READINGS for 2007-06-26

Didache | Companion | Sabbath



Lot looked about and saw... – Genesis13:10

I remember having this discussion with a classmate in Social Sciences several years ago. We were grappling with how different groups “package” religion, its core message of salvation and its promises. Of course, Christianity was one of the more prominent topics.
      He went on saying that, on one hand, there are poverty-fixated groups who advocate shedding yourself of all material things. These groups see money and wealth as evil and will do anything to smell filthy and identify themselves with the poor – given that heavenly rewards and riches await them in the next life.
      On the other hand, you have the “prosperity preachers” who are so hung up on receiving God’s blessing that all they do is pray for it and do nothing. Lot obviously was a man who thought of himself first. Without considering how his valley choice would later be a bane given the lifestyles of his neighbors, he left Abraham with the rugged hill country. His greed and selfishness kept him from putting his family’s welfare and safety first. Let’s start focusing on what really matters – our family and our relationship with God. Once we have gotten this act together, a genuine desire for prosperity to enable us to alleviate poverty will come naturally. Then I guess the discussion on a rich or poor gospel will be rendered pointless. Roy M.


What really matters to you?

Make us wealthy, Lord, in the things that really matter.



Genesis 13:2, 5-18

Abram decides that generosity to his kinsfolk is a far better choice than disagreement and disharmony. This is a great example for us to consider particularly when family disputes arise. So much disagreement and bitterness in our experience of family life stems from very easily defused situations, particularly if one is ready to err on the side of generosity when a dispute arises. To paraphrase  the Scriptures: ‘What will it benefit anyone to gain material wealth or fame if it costs us our family relationships?’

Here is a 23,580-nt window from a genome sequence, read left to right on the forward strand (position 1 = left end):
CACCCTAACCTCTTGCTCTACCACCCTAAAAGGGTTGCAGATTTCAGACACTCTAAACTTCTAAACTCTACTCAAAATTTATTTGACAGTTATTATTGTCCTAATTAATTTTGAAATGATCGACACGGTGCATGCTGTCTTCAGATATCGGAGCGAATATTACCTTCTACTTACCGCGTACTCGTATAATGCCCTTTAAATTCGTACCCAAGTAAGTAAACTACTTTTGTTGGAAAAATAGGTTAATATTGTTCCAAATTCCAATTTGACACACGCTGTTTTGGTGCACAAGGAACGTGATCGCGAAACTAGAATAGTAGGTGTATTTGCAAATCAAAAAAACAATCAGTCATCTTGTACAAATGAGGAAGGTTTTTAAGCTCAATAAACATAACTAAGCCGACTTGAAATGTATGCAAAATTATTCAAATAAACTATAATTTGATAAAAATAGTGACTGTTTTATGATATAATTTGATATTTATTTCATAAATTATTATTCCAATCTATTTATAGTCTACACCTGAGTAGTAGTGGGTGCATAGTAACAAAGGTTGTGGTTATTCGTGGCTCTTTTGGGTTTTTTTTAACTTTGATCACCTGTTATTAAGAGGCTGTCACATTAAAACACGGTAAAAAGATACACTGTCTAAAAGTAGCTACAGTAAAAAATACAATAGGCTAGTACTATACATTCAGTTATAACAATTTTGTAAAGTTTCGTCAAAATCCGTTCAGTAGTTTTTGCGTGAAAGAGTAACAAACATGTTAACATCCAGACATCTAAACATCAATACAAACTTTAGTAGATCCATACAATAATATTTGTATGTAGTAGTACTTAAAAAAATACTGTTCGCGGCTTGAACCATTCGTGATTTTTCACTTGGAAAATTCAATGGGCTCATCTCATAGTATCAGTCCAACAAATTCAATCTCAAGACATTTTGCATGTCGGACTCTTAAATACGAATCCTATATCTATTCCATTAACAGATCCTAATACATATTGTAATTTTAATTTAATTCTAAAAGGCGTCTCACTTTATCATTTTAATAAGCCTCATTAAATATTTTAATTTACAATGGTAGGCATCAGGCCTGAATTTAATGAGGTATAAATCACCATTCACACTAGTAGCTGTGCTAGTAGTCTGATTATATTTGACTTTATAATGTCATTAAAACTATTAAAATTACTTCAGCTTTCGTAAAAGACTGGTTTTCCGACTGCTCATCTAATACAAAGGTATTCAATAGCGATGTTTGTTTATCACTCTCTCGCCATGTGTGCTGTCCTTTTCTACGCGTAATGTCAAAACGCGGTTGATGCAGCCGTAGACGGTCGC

2 Now Abram was very rich in livestock, silver, and gold. 5 Lot, who went with Abram, also had flocks and herds and tents, 6 so that the land could not support them if they stayed together; their possessions were so great that they could not dwell together. 7 There were quarrels between the herdsmen of Abram’s livestock and those of Lot’s. (At this time the Canaanites and the Perizzites were occupying the land.) 8 So Abram said to Lot: “Let there be no strife between you and me, or between your herdsmen and mine, for we are kinsmen. 9 Is not the whole land at your disposal? Please separate from me. If you prefer the left, I will go to the right; if you prefer the right, I will go to the left.” 10 Lot looked about and saw how well watered the whole Jordan Plain was as far as Zoar, like the LORD’s own garden, or like Egypt. (This was before the LORD had destroyed Sodom and Gomorrah.) 11 Lot, therefore, chose for himself the whole Jordan Plain and set out eastward. Thus they separated from each other; 12 Abram stayed in the land of Canaan, while Lot settled among the cities of the Plain, pitching his tents near Sodom. 13 Now the inhabitants of Sodom were very wicked in the sins they committed against the LORD. 14 After Lot had left, the LORD said to Abram: “Look about you, and from where you are, gaze to the north and south, east and west; 15 all the land that you see I will give to you and your descendants forever. 16 I will make your descendants like the dust of the earth; if anyone could count the dust of the earth, your descendants too might  be counted. 17 Set forth and walk about in the land, through its length and breadth, for to you I will give it.” 18 Abram moved his tents and went on to settle near the terebinth of Mamre, which is at Hebron. There he built an altar to the LORD.

P S A L M 

Psalm 15:2-3, 3-4, 5

R: He who does justice will live in the presence of the Lord.